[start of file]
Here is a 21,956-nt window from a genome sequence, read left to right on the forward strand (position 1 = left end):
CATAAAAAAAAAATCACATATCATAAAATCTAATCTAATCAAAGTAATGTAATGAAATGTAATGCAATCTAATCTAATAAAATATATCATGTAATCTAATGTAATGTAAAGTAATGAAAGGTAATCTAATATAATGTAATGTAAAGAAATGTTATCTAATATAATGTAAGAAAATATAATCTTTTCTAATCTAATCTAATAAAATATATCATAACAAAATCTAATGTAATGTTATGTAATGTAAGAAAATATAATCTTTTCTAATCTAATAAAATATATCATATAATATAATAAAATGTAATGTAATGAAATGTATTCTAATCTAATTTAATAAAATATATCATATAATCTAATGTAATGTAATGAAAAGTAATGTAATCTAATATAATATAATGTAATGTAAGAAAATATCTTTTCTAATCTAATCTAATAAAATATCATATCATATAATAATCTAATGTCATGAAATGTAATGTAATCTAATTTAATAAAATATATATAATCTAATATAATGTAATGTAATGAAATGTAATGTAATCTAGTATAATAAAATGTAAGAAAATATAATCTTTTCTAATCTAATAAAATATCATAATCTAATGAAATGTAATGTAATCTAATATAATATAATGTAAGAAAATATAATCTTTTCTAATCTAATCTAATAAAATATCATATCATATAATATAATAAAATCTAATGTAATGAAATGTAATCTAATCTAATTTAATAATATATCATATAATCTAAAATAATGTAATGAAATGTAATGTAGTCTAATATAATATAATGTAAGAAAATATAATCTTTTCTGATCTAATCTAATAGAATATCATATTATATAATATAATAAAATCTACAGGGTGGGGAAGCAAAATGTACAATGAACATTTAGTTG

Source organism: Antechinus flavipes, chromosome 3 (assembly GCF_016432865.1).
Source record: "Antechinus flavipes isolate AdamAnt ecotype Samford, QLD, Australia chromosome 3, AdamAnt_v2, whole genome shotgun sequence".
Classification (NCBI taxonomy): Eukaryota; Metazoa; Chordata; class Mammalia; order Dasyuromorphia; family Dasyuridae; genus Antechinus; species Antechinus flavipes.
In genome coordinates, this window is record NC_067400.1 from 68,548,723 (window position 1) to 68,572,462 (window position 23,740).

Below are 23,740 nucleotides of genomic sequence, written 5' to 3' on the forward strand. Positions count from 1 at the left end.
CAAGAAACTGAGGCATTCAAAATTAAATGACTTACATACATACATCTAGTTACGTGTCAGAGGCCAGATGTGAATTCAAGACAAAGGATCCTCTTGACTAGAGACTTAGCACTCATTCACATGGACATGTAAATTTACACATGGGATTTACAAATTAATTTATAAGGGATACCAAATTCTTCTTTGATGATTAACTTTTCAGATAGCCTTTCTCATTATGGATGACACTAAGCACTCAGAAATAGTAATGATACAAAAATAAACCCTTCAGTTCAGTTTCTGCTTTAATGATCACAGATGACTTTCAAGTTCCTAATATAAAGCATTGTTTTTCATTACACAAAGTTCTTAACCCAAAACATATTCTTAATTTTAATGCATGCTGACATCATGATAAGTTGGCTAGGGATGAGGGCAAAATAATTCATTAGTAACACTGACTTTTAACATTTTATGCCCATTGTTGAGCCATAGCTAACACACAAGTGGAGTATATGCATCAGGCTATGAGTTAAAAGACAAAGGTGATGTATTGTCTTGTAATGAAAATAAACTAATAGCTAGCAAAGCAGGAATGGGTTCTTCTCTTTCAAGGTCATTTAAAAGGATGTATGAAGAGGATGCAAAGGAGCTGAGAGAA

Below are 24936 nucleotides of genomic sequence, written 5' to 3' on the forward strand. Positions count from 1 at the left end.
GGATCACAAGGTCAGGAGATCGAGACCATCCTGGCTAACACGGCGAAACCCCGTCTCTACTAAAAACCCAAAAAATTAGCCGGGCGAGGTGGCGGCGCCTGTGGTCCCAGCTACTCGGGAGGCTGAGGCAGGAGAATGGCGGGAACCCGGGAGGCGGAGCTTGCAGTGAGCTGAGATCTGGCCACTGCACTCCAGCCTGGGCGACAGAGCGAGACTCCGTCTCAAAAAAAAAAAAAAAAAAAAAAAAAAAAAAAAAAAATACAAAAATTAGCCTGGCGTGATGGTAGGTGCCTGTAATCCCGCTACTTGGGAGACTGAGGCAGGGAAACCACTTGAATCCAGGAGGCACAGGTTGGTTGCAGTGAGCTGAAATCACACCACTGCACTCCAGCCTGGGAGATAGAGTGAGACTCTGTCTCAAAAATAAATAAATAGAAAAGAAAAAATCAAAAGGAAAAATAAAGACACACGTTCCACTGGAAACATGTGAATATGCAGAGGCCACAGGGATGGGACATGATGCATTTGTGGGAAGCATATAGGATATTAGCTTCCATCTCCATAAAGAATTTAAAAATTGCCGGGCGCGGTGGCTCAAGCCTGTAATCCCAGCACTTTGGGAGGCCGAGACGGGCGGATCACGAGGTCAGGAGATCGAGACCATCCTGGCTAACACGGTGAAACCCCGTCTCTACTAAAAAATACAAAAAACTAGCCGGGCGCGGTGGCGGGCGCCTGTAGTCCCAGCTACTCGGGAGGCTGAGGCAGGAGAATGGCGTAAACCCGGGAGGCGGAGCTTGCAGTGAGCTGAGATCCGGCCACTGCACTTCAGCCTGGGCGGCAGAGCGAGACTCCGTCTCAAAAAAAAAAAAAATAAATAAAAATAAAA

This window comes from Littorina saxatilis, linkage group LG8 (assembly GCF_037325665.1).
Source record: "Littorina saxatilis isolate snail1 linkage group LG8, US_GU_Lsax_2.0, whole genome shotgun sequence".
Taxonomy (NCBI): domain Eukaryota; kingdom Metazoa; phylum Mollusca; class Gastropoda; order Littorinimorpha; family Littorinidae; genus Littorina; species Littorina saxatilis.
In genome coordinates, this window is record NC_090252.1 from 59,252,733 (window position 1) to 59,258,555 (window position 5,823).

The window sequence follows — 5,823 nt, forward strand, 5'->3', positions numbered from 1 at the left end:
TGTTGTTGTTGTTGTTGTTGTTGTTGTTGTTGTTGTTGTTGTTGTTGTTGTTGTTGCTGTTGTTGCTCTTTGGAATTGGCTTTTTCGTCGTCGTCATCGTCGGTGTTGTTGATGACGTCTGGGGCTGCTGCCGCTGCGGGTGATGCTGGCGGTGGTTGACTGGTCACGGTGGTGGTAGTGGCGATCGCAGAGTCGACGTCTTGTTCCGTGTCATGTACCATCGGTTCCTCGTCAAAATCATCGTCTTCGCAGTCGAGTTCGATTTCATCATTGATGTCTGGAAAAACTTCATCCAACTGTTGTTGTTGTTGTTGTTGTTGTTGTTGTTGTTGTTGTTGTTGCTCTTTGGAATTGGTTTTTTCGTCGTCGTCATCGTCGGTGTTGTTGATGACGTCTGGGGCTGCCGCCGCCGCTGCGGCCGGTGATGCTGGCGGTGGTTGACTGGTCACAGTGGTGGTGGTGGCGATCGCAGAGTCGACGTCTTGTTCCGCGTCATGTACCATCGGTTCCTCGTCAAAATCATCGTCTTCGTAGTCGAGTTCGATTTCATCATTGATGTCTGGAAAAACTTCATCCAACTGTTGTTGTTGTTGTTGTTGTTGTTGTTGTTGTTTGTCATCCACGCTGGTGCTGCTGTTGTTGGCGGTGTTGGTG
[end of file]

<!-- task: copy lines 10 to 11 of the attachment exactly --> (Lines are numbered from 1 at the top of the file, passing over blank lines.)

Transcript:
GGATCACAAGGTCAGGAGATCGAGACCATCCTGGCTAACACGGCGAAACCCCGTCTCTACTAAAAACCCAAAAAATTAGCCGGGCGAGGTGGCGGCGCCTGTGGTCCCAGCTACTCGGGAGGCTGAGGCAGGAGAATGGCGGGAACCCGGGAGGCGGAGCTTGCAGTGAGCTGAGATCTGGCCACTGCACTCCAGCCTGGGCGACAGAGCGAGACTCCGTCTCAAAAAAAAAAAAAAAAAAAAAAAAAAAAAAAAAAAATACAAAAATTAGCCTGGCGTGATGGTAGGTGCCTGTAATCCCGCTACTTGGGAGACTGAGGCAGGGAAACCACTTGAATCCAGGAGGCACAGGTTGGTTGCAGTGAGCTGAAATCACACCACTGCACTCCAGCCTGGGAGATAGAGTGAGACTCTGTCTCAAAAATAAATAAATAGAAAAGAAAAAATCAAAAGGAAAAATAAAGACACACGTTCCACTGGAAACATGTGAATATGCAGAGGCCACAGGGATGGGACATGATGCATTTGTGGGAAGCATATAGGATATTAGCTTCCATCTCCATAAAGAATTTAAAAATTGCCGGGCGCGGTGGCTCAAGCCTGTAATCCCAGCACTTTGGGAGGCCGAGACGGGCGGATCACGAGGTCAGGAGATCGAGACCATCCTGGCTAACACGGTGAAACCCCGTCTCTACTAAAAAATACAAAAAACTAGCCGGGCGCGGTGGCGGGCGCCTGTAGTCCCAGCTACTCGGGAGGCTGAGGCAGGAGAATGGCGTAAACCCGGGAGGCGGAGCTTGCAGTGAGCTGAGATCCGGCCACTGCACTTCAGCCTGGGCGGCAGAGCGAGACTCCGTCTCAAAAAAAAAAAAAATAAATAAAAATAAAA

This window comes from Littorina saxatilis, linkage group LG8 (assembly GCF_037325665.1).